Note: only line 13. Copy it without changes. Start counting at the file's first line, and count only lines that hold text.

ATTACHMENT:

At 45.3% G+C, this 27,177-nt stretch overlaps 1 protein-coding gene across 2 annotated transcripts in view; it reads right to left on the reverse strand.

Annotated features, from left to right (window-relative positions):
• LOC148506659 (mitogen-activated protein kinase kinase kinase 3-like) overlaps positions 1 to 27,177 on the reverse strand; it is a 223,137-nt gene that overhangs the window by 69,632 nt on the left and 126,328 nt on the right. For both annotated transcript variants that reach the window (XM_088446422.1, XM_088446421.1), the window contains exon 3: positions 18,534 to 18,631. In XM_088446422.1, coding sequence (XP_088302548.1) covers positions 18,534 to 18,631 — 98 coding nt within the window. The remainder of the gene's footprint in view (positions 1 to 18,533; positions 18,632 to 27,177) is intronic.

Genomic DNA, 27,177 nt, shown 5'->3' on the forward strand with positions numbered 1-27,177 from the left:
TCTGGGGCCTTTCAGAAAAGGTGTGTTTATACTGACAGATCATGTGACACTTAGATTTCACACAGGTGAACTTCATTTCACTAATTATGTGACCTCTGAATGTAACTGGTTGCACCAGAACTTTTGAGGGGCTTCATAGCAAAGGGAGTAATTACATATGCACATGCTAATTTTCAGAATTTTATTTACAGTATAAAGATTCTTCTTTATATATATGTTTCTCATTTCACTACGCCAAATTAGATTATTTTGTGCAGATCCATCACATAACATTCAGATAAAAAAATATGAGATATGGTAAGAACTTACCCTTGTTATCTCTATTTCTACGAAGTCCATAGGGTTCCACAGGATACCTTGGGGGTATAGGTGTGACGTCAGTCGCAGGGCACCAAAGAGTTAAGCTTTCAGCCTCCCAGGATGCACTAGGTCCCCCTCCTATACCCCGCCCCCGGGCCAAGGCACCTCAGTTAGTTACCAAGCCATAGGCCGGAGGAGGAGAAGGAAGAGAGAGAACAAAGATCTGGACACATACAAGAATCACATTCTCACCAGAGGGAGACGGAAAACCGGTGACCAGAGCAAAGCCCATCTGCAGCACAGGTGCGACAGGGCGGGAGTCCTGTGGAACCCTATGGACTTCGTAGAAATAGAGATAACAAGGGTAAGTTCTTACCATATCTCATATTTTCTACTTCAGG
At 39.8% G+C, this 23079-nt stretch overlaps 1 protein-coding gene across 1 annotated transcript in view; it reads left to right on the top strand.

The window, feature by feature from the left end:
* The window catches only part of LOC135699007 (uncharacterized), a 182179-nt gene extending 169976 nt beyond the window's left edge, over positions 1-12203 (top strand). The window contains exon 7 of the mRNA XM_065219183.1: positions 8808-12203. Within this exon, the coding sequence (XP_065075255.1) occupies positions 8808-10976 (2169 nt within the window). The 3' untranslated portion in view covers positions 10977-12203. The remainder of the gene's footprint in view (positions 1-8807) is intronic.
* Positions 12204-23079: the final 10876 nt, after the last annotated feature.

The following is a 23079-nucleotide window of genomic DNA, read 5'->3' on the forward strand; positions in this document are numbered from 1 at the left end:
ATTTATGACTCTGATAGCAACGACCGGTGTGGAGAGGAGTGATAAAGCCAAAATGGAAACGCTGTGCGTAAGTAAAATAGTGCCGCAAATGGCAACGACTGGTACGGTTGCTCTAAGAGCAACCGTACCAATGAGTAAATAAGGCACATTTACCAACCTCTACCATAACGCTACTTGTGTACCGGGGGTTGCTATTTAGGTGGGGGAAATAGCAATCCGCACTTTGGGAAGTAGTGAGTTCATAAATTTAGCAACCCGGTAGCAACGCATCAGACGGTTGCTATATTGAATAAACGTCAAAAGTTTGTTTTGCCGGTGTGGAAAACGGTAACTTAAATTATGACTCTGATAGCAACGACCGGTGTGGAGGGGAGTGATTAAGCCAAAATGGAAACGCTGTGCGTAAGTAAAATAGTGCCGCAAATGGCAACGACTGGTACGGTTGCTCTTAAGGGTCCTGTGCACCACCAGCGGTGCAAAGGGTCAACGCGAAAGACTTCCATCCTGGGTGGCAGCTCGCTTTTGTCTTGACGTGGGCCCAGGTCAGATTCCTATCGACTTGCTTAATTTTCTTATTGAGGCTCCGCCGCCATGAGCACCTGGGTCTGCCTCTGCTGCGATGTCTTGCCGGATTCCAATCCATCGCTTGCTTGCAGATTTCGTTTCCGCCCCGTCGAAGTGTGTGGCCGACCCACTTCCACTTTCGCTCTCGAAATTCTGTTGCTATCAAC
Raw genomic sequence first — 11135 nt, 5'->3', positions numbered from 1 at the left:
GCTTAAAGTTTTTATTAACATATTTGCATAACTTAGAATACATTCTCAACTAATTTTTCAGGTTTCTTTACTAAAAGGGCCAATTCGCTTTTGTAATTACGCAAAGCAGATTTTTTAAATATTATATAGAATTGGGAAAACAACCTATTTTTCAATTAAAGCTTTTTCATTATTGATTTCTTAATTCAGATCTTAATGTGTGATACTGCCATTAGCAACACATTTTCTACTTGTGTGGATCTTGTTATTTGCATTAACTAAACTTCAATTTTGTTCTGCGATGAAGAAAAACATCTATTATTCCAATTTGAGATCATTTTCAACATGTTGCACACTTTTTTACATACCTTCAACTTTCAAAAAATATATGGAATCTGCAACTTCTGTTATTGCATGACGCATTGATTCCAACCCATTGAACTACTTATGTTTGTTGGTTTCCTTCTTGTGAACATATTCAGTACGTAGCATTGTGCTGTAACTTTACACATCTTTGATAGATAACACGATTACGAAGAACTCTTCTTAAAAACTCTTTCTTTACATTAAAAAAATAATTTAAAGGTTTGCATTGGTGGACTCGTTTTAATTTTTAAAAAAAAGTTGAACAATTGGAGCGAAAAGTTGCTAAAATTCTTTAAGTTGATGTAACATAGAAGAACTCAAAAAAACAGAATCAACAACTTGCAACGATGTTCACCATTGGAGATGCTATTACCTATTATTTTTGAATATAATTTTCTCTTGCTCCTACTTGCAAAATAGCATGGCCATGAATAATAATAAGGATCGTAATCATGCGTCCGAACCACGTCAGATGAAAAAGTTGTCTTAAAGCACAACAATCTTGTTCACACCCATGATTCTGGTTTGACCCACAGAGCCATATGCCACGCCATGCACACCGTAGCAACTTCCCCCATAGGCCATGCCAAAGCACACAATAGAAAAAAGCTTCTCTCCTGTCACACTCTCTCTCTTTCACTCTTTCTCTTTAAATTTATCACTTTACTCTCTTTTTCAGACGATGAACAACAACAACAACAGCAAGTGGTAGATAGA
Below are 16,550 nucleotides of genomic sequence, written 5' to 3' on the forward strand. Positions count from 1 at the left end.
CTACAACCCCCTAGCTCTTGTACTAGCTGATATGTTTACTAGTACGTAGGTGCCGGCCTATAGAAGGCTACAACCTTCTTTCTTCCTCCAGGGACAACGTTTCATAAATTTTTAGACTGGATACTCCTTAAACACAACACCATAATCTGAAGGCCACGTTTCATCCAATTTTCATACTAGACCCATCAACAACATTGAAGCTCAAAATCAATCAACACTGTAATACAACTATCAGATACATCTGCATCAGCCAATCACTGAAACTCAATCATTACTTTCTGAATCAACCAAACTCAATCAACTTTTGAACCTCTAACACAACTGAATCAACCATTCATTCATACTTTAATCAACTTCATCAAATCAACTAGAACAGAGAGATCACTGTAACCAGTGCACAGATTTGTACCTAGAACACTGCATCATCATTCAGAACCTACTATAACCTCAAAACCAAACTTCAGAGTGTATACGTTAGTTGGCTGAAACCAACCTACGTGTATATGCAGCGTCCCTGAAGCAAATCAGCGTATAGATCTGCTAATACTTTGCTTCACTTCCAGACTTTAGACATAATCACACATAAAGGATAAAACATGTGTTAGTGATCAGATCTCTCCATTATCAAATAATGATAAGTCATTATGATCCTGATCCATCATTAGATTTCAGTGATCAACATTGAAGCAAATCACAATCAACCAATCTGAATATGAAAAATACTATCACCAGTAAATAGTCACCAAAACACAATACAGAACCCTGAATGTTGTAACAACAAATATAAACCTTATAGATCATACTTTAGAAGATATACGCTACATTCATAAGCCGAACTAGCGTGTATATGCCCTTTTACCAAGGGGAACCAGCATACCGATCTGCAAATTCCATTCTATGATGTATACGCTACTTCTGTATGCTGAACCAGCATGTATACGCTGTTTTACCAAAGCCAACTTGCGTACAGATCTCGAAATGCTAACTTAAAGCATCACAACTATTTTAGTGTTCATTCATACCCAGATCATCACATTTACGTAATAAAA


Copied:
GCTTAAAGTTTTTATTAACATATTTGCATAACTTAGAATACATTCTCAACTAATTTTTCAGGTTTCTTTACTAAAAGGGCCAATTCGCTTTTGTAATTACGCAAAGCAGATTTTTTAAATATTATATAGAATTGGGAAAACAACCTATTTTTCAATTAAAGCTTTTTCATTATTGATTTCTTAATTCAGATCTTAATGTGTGATACTGCCATTAGCAACACATTTTCTACTTGTGTGGATCTTGTTATTTGCATTAACTAAACTTCAATTTTGTTCTGCGATGAAGAAAAACATCTATTATTCCAATTTGAGATCATTTTCAACATGTTGCACACTTTTTTACATACCTTCAACTTTCAAAAAATATATGGAATCTGCAACTTCTGTTATTGCATGACGCATTGATTCCAACCCATTGAACTACTTATGTTTGTTGGTTTCCTTCTTGTGAACATATTCAGTACGTAGCATTGTGCTGTAACTTTACACATCTTTGATAGATAACACGATTACGAAGAACTCTTCTTAAAAACTCTTTCTTTACATTAAAAAAATAATTTAAAGGTTTGCATTGGTGGACTCGTTTTAATTTTTAAAAAAAAGTTGAACAATTGGAGCGAAAAGTTGCTAAAATTCTTTAAGTTGATGTAACATAGAAGAACTCAAAAAAACAGAATCAACAACTTGCAACGATGTTCACCATTGGAGATGCTATTACCTATTATTTTTGAATATAATTTTCTCTTGCTCCTACTTGCAAAATAGCATGGCCATGAATAATAATAAGGATCGTAATCATGCGTCCGAACCACGTCAGATGAAAAAGTTGTCTTAAAGCACAACAATCTTGTTCACACCCATGATTCTGGTTTGACCCACAGAGCCATATGCCACGCCATGCACACCGTAGCAACTTCCCCCATAGGCCATGCCAAAGCACACAATAGAAAAAAGCTTCTCTCCTGTCACACTCTCTCTCTTTCACTCTTTCTCTTTAAATTTATCACTTTACTCTCTTTTTCAGACGATGAACAACAACAACAACAGCAAGTGGTAGATAGA